But at the high end, I don't think attrition will be a factor at all. I think it's ultimately a question of whether the NLE paradigm Apple proposes in FCPX will eventually grow into something compelling and valuable enough to change standards. All the while competing vendors add continue to innovate, improve and develop traditionally designed systems. The enterprise space is an entirely different space than the consumer space where the iOS flourished. The rules are completely different.

Like I said to the OP, I wouldn't hold my breath.

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Craig SeemanRe: Tedious track based editing
by on Sep 11, 2012 at 10:23:58 pm

[David Lawrence] "No question Apple will sell far more copies of FCPX than Legacy. The price and power alone make it an easy choice for anyone who wants to get deeper into post-production. Especially for people buying it as their first NLE."

[David Lawrence] "he NLE market is *completely* different because it's already well-established. It's a very mature market with common standards and practices that have been in place for decades. But more significantly, the NLE market serves an already well-defined need and use.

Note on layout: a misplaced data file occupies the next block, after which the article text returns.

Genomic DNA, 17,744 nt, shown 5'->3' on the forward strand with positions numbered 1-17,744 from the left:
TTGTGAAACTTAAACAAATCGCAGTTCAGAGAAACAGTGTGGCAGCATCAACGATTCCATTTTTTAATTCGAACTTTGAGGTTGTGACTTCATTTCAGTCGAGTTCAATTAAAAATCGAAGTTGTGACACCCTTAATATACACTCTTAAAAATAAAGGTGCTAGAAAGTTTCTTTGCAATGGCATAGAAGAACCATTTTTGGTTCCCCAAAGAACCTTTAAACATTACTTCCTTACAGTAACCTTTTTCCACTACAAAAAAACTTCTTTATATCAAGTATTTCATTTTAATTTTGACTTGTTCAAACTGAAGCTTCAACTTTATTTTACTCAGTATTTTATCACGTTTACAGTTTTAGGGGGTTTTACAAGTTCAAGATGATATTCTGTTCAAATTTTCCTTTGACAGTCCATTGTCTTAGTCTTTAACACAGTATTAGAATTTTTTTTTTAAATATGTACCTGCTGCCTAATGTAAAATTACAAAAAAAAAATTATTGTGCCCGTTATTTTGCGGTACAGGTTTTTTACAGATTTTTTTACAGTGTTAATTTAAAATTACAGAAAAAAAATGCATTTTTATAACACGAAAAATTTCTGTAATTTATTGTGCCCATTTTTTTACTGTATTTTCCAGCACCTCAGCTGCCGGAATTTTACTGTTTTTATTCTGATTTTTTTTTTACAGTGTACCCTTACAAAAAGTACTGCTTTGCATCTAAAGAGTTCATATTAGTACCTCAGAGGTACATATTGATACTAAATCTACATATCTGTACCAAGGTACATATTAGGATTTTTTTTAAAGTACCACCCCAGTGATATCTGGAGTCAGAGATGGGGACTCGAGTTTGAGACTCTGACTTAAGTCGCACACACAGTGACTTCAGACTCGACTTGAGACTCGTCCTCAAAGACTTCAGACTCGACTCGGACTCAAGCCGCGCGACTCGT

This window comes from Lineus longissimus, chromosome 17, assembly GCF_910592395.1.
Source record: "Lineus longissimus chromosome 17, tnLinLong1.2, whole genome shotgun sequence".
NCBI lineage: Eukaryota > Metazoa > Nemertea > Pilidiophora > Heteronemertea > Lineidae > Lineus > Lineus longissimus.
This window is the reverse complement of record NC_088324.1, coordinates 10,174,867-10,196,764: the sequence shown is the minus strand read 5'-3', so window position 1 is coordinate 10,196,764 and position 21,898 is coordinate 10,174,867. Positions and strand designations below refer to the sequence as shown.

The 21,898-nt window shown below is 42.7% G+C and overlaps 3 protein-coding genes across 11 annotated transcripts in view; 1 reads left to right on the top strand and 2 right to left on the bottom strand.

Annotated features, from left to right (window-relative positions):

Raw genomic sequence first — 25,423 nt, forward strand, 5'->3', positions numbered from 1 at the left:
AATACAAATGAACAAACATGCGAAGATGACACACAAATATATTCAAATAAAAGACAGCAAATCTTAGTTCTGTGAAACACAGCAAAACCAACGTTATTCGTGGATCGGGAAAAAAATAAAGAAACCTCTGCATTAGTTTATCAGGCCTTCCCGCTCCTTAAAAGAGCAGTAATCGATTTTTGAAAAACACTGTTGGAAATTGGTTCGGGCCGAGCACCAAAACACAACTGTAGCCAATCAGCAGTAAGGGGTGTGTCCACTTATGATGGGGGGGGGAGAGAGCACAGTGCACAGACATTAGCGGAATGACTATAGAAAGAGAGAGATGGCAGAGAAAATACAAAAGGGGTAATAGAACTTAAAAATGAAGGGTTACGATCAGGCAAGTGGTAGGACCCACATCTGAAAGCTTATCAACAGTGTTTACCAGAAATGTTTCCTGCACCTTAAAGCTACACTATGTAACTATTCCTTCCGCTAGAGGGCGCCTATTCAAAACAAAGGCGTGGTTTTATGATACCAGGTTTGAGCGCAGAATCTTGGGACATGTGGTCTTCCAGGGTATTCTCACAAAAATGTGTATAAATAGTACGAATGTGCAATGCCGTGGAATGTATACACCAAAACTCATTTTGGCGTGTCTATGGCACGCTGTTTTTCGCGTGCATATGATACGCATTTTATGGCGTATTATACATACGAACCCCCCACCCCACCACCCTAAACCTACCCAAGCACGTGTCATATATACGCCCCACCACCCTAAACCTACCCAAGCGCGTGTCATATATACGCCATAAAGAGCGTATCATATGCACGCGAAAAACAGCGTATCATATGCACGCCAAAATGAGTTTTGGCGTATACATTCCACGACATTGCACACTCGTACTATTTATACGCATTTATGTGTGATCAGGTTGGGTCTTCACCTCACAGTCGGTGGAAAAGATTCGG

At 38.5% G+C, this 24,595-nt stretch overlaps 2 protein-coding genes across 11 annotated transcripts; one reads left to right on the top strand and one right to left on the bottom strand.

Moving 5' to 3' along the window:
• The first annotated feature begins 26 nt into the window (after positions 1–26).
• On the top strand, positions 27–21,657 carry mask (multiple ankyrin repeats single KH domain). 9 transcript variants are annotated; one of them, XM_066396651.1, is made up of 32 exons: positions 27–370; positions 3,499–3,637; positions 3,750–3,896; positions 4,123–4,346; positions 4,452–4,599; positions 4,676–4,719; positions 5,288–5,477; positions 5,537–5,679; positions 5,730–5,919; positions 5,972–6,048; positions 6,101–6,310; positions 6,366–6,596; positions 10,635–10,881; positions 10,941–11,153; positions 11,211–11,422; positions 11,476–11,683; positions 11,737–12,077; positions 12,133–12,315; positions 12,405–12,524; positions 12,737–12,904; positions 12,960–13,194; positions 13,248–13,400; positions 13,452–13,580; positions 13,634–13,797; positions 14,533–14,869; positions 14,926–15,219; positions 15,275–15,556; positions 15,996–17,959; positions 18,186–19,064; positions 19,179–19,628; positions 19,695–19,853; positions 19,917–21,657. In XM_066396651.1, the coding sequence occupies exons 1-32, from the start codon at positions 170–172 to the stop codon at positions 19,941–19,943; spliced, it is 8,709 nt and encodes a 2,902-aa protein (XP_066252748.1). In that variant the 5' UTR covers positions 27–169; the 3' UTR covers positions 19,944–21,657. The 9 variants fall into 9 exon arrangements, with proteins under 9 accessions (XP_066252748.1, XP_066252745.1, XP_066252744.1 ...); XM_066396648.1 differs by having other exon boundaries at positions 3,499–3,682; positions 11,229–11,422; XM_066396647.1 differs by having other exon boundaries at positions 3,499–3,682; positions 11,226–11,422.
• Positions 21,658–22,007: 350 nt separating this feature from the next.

With FCPX, Apple radically changes the approach to the task of editing, but they haven't changed the nature of the task itself. FCPX is used to edit and post. Every other NLE on the market is also used to edit and post. But only FCPX works in its completely proprietary, non-standard way."


Attrition battles take time. FCPX is a very young app. As time goes on FCPX may add things that will serve the mature market. All prognostication of course but I'm talking a few years down the road.

I think we're looking at a few more releases of "catchup" features. At some point they may introduce features that may fit facility needs. Also "maturity" itself is changing as the definition evolves. Actually Adobe Anywhere might be one of the bigger indicators rather than anything by Apple . . . yet. Apple often isn't the first with a feature. They're revisioning of things usually works. Time will tell. That's the nature of attrition battles. I think it will come from "young" adaptors maturing along with FCPX itself.

Pages is not a good example because Desktop Publishing will have to include the growing eBook market and iBook Author offers interactivity.

I'll probably sound like Bill Davis but the changes are going to be radical even if not sudden.


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David LawrenceRe: Tedious track based editing
by on Sep 11, 2012 at 11:17:24 pm

[Craig Seeman] "I think we're looking at a few more releases of "catchup" features. At some point they may introduce features that may fit facility needs. Also "maturity" itself is changing as the definition evolves. Actually Adobe Anywhere might be one of the bigger indicators rather than anything by Apple . . . yet."

Agreed. One of the reasons I continue to pay attention to FCPX is because I'm curious to see how the paradigm evolves. I have doubts about its scalability, but I'd love to be proven wrong. I think the next major release and the approach to multi-channel audio will tell a lot.